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Karl Marx: Theory of Knowledge

Karl Marx believed that knowledge was historically and culturally relative. In every society people believed that their knowledge, their perceptions of the world, values, standards of behavior represented their culture as best in the absolute sense. They failed to see how their culture was in fact shaped by their historical circumstances. For Marx, the culture was decisively shaped by the type of economy and the sort of prevailing relationships to the means of production, by the economic base. The leading ideas in a society are those that the dominant group finds congenial and acceptable in terms of its basic economic interests. The dominant groups, the owners of the means of production are thus not only the rulers of the state; they also are the rulers or arbiters of approved and acceptable ideas and knowledge.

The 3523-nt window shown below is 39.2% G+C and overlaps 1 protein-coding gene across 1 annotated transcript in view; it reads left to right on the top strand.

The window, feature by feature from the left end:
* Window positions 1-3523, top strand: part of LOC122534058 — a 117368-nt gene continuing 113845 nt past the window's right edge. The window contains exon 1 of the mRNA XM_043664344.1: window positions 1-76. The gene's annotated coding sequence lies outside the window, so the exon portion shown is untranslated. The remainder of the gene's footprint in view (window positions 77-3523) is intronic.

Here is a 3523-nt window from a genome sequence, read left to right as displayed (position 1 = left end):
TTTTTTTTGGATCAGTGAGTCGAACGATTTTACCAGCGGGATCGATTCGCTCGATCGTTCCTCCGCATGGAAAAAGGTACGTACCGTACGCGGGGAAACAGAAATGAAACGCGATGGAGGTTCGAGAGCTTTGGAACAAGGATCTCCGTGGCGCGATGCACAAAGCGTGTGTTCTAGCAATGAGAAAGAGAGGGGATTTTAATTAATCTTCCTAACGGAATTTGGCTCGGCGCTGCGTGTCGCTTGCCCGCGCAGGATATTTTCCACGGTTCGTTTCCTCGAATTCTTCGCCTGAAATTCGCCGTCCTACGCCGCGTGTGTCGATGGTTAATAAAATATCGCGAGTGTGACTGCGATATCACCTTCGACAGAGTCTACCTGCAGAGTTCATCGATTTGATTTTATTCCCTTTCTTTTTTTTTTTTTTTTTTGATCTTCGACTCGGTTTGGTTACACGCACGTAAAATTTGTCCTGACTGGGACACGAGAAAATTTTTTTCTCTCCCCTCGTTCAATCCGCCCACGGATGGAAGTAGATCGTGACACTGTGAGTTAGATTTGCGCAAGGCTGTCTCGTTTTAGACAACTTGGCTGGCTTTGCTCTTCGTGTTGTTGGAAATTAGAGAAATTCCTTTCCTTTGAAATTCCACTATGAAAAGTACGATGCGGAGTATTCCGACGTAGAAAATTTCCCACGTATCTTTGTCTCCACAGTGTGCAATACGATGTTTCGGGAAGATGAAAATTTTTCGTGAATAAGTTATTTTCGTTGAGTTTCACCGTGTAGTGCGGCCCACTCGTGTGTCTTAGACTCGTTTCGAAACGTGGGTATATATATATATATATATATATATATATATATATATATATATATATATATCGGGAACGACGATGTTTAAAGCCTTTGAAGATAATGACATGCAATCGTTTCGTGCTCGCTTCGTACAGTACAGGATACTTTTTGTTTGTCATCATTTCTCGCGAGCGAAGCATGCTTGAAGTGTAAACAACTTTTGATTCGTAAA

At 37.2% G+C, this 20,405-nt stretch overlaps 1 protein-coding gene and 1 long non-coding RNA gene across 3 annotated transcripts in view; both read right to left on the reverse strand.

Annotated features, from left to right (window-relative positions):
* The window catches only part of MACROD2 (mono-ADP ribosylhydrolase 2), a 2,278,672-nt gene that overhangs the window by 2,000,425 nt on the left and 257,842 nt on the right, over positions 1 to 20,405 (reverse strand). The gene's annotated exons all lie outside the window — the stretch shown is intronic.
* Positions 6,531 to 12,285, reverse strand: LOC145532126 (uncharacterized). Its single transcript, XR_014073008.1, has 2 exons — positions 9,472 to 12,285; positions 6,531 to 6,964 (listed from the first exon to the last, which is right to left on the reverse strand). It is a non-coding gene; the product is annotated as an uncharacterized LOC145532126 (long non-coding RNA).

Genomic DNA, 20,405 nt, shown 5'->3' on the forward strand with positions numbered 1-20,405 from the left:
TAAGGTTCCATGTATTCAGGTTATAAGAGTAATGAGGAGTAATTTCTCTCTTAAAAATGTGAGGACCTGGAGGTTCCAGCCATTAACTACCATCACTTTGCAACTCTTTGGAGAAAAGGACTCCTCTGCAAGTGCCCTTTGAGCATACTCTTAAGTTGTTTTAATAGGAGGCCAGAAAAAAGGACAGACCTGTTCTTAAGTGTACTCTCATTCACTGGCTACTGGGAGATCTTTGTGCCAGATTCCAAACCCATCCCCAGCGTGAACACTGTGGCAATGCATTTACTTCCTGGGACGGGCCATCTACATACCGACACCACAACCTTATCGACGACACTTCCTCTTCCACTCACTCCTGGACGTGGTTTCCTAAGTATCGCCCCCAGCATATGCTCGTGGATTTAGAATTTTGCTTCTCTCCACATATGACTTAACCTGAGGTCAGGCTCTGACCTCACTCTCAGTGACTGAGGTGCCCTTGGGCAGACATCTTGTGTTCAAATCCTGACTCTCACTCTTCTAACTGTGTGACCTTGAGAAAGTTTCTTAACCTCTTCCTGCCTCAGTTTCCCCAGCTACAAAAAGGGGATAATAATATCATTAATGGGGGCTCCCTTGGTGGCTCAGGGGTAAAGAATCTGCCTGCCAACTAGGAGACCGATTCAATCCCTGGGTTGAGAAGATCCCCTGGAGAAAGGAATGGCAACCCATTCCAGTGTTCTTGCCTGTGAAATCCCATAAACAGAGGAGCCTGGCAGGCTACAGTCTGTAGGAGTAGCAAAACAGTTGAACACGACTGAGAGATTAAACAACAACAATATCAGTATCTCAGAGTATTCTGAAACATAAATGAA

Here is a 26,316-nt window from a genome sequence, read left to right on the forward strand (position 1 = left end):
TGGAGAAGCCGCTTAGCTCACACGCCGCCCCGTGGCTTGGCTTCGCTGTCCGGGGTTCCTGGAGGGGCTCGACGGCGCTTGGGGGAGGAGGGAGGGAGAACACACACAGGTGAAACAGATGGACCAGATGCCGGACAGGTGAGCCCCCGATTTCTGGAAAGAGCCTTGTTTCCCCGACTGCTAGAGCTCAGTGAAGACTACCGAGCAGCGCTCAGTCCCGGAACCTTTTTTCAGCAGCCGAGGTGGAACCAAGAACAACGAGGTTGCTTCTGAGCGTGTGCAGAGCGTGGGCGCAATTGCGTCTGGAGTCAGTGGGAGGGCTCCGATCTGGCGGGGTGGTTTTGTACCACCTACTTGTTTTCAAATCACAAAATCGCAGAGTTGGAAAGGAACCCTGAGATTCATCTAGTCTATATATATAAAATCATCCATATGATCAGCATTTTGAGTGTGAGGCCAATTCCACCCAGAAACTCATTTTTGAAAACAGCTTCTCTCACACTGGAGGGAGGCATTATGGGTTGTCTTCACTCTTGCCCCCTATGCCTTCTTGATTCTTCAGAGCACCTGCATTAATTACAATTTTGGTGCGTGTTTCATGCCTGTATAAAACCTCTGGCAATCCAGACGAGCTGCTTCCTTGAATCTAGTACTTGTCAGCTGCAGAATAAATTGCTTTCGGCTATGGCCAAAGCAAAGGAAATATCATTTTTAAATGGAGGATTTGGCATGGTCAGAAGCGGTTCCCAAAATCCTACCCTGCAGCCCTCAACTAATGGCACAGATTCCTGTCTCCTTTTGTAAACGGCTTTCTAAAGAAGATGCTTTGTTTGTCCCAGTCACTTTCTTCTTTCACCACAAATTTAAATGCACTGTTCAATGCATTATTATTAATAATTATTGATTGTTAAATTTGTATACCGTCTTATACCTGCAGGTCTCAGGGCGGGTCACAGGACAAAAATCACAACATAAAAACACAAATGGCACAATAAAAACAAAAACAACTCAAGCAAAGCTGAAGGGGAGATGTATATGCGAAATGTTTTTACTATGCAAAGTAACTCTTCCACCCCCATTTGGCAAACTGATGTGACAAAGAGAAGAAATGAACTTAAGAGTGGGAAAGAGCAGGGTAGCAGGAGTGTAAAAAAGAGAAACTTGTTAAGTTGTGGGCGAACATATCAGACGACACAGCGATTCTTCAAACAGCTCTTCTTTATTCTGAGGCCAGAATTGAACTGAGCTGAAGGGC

These insights pose dilemma for Karl Marx because if ideas are relative, there being no absolute standard of truth, why should anyone listen to what he has to say. How anyone can criticize with any conviction one ideology in terms of another? According to Karl Marx, the ideas and standards of the bourgeoisie did not fit reality in that they did not enable them to explain the anomalies brought about by the contradictions generated by the capitalist social system. Marx did not believe that the truth could be discovered. For him, scientific work could produce the truth. He believed that as his own work was scientific, then he produced true findings.